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  • Writer's pictureCircus Maximus

Are You Not Entertained?

by Otho

Trump Trial

Some vague outlines are forming up for whatever fresh hell the 2024 presidential election has in store. There is no good reason for either Team Trump or Team Biden to assume that the nomination will be anyone but themselves, either way the matter will be more or less decided by Super Tuesday primaries on March 5.

Fortunately for the presumptive Democrat nominee, he’s got himself a relatively relaxed schedule. Trump is another matter: The Department of Justice had asked December trial in the case of Trump making off with classified documents to Mar-a-Lago. That would have had the ordeal over and done with before the first Republican primary in Iowa. If the Republican leadership had any horse sense at all, they’d have been rooting for an early trial date as well. For Trump’s part, his lawyers argued that he could only get a fair trial after the election, presumably so he could pardon himself. As it was, Judge Aileen Cannon has the trial date of May 20, 2024 – some two and a half months after the Republicans have crowned its nominee and five months before the election.

It may put the GOP in a nasty position, but Trump will use it as a campaign stunt – and that’s got to break some record of earned media somewhere. And to give credit where credit is due, if anyone can pull that stunt off, it’s the Donald. His supporters have already decided that if their man is found not guilty, it proves that he’s innocent and a guilty verdict proves the same, with a corrupt legal witch hunt thrown in to spice things up. Nor does a guilty verdict scratch him from eligibility for president – it may not even matter at all.

The 2024 Presidential election will be more affected by whether or not the trial is televised. Seeing the former president submit to a judge, forced to observe the stilted etiquette of the court room just may do the man in.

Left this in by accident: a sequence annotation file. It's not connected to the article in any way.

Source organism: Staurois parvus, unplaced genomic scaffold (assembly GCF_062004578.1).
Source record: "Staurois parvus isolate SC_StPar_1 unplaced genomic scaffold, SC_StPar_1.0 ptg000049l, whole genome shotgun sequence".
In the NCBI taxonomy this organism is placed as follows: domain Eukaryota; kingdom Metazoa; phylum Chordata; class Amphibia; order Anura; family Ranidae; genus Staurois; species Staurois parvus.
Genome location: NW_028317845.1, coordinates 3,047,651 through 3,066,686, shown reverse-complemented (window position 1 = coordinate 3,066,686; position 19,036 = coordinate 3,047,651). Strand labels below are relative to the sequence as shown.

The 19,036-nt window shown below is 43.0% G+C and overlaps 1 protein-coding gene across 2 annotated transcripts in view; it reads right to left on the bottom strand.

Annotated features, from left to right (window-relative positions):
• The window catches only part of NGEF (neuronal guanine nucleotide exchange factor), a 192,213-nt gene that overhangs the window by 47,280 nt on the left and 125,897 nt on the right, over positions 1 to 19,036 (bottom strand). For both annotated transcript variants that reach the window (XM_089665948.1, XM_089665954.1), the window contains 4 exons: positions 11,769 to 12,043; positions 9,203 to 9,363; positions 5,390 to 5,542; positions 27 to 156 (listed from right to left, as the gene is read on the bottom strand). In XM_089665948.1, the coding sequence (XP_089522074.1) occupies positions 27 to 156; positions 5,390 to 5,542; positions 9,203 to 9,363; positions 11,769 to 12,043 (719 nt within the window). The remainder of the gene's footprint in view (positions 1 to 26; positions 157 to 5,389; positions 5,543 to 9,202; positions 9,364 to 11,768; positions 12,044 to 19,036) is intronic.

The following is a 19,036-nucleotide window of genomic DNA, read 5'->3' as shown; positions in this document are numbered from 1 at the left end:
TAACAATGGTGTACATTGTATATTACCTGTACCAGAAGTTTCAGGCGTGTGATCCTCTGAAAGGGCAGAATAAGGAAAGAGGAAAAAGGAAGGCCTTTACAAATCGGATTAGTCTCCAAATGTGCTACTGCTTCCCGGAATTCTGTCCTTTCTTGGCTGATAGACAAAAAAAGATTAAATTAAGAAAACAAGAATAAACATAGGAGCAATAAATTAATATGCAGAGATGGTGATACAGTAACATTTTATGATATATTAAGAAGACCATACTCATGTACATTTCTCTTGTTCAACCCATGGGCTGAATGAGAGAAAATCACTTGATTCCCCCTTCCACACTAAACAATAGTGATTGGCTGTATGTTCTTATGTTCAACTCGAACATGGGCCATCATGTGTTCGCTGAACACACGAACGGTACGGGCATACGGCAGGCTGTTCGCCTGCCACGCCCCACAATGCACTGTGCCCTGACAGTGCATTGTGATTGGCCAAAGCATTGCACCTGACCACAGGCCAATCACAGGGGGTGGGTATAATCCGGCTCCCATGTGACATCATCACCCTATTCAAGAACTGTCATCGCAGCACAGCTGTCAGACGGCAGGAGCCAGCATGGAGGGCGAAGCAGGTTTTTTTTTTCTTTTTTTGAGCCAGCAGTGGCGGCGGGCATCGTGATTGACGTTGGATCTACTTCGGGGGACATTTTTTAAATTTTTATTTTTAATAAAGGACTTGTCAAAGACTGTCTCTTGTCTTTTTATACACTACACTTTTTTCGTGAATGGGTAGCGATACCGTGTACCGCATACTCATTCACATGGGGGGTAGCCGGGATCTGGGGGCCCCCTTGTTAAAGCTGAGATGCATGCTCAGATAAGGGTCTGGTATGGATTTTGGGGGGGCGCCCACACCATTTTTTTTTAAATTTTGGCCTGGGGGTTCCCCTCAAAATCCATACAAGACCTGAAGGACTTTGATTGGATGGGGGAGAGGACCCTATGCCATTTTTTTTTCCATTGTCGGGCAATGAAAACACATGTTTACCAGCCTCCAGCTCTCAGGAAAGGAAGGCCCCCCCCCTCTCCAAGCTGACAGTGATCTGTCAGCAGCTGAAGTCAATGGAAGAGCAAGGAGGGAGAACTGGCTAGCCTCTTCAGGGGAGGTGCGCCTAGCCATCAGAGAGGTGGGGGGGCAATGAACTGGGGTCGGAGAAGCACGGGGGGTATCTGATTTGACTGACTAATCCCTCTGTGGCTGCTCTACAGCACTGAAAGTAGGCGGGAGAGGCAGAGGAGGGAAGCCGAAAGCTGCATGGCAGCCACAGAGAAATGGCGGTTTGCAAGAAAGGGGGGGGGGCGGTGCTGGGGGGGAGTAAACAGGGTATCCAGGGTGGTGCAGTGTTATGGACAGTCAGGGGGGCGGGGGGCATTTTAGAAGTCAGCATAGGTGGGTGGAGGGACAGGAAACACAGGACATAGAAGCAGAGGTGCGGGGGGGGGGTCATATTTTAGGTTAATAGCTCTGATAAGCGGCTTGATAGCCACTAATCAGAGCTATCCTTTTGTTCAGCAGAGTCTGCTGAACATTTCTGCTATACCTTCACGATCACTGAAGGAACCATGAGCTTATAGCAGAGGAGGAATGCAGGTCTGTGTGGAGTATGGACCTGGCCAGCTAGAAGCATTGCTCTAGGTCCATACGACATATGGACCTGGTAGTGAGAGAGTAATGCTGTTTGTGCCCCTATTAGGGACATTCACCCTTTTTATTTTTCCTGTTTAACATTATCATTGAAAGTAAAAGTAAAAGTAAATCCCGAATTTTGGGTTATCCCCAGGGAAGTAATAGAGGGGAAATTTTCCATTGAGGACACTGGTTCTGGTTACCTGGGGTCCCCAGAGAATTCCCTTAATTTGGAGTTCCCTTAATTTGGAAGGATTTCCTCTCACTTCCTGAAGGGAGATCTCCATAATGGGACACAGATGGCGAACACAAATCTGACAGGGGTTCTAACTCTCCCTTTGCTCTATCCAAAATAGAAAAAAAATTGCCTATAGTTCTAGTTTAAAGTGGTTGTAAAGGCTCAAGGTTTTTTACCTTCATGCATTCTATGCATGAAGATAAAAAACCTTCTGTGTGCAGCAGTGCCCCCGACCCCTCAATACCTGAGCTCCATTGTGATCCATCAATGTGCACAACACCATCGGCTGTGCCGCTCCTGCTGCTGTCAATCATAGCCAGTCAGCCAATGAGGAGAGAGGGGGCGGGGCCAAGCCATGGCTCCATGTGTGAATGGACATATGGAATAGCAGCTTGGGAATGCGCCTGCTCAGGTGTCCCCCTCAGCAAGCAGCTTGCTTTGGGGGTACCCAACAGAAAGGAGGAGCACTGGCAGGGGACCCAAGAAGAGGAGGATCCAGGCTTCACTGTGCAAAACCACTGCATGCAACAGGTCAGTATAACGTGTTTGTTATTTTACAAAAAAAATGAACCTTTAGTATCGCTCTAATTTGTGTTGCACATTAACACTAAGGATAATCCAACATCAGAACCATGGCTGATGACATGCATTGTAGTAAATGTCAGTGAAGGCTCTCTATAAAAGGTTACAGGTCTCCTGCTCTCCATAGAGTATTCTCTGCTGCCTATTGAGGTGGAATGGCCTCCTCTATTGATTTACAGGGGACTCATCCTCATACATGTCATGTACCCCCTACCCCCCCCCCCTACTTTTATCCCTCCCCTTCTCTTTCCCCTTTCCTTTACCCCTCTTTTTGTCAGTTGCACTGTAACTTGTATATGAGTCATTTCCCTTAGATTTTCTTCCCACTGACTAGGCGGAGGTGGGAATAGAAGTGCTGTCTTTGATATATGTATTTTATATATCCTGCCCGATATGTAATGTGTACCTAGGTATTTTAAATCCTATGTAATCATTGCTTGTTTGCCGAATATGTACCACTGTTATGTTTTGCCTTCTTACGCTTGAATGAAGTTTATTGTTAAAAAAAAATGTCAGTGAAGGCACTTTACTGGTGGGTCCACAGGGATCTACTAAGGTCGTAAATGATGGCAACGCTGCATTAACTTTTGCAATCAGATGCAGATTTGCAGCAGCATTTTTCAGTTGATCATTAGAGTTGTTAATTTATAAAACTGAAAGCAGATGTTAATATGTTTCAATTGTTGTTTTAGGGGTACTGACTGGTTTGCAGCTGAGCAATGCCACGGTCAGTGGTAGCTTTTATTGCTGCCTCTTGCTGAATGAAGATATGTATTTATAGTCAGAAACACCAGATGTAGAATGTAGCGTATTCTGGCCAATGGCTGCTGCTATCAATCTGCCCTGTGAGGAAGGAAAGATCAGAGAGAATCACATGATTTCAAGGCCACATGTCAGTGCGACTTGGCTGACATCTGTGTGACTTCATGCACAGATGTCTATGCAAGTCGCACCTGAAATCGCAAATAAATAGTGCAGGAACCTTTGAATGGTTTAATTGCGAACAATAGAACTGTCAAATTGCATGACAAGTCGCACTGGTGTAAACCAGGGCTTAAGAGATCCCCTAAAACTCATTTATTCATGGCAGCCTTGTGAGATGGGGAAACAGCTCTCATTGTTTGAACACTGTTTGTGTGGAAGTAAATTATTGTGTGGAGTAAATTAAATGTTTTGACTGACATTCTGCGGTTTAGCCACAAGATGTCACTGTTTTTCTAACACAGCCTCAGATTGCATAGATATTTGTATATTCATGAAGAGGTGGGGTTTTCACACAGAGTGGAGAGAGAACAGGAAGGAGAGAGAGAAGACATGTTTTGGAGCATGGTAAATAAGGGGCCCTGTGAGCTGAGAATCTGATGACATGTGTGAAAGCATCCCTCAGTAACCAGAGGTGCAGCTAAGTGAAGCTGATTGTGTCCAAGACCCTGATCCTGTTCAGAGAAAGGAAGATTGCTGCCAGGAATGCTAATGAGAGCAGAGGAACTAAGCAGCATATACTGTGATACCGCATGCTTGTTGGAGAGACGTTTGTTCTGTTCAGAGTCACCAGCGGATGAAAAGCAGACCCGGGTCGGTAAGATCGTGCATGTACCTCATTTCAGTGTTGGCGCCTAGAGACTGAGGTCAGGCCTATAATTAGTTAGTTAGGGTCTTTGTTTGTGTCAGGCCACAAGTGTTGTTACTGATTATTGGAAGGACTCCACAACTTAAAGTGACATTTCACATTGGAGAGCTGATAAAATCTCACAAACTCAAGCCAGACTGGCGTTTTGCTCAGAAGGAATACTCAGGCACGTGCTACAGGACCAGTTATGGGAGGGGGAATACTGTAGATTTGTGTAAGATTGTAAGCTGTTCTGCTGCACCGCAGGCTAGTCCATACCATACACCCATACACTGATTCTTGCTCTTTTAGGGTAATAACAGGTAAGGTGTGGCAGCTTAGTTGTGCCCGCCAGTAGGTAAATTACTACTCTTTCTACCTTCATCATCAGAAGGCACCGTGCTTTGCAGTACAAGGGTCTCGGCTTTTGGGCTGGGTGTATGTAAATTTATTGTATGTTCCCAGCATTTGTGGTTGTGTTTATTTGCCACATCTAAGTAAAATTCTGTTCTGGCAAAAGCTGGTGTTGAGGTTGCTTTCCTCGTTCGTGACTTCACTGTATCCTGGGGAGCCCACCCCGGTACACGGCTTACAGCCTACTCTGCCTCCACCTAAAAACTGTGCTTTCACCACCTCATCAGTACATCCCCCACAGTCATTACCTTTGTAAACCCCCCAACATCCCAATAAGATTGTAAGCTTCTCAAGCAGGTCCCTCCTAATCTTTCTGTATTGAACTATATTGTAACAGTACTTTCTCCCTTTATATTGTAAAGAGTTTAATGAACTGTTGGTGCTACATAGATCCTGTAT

Trump tapped into the resentment of dismissed white people sick of feeling like left’s punching bag. He managed it largely by bullying the people his supporter’s felt bullied by. A great part of Trump’s allure was his ability to dominate the those dominating the conversation.

The man is great at a rally but terrible at debate – so he just talks over everyone. This is very hard to do before a judge who can to compel Trump to answer the question asked whether he wants to or not and (this is crucial) tell him to keep quiet. Unlike a CNN reporter, Judge Cannon has legal ways of controlling the courtroom: Contempt of court or, if push comes to shove, she’ll have less peaceable methods in her tool kit (she can order a defendant gagged!) He is not going to like being cross-examined.

The simple visual of Trump dominated, forced to actually answer uncomfortable question about his shifting, scattershot defenses as they wilt under cross-examination, opens up another problem.

Humans are funny creatures: we use narrative and stories to make sense of the world, and have gotten very good at ignoring evidence that doesn’t fit whatever it is that we want to believe. We’ve literally evolved to be pretty mellow about being lied to. Up to a point. Once we hit that spot where the incongruity can’t be comfortably ignored, we turn on the liar.

Remember that there was almost nothing in the Bill Clinton/Monica Lewinsky circus that changed anyone’s mind – until Clinton was forced into a corner and admitted the affair. Then even the Democrats were sick of him.

If the proceedings are televised, or even footage gets leaked, it’s hard to how a Trump playing by the rules will do anything but break the spell. If he follows his trusty play book, it might be worse. Very likely the trial will be the end of this strange phenomenon: A Trump no longer in dominating the room is no Trump at all – and that was always his secret sauce. If he’s the GOP man when the penny drops on his supporters it is quite possibly the end of the party as an electoral force.


For reasons that ought to be self-evident, some contributors to the Circus Maximus Project wish to remain anonymous. And why not? it worked for the Federalist Papers.


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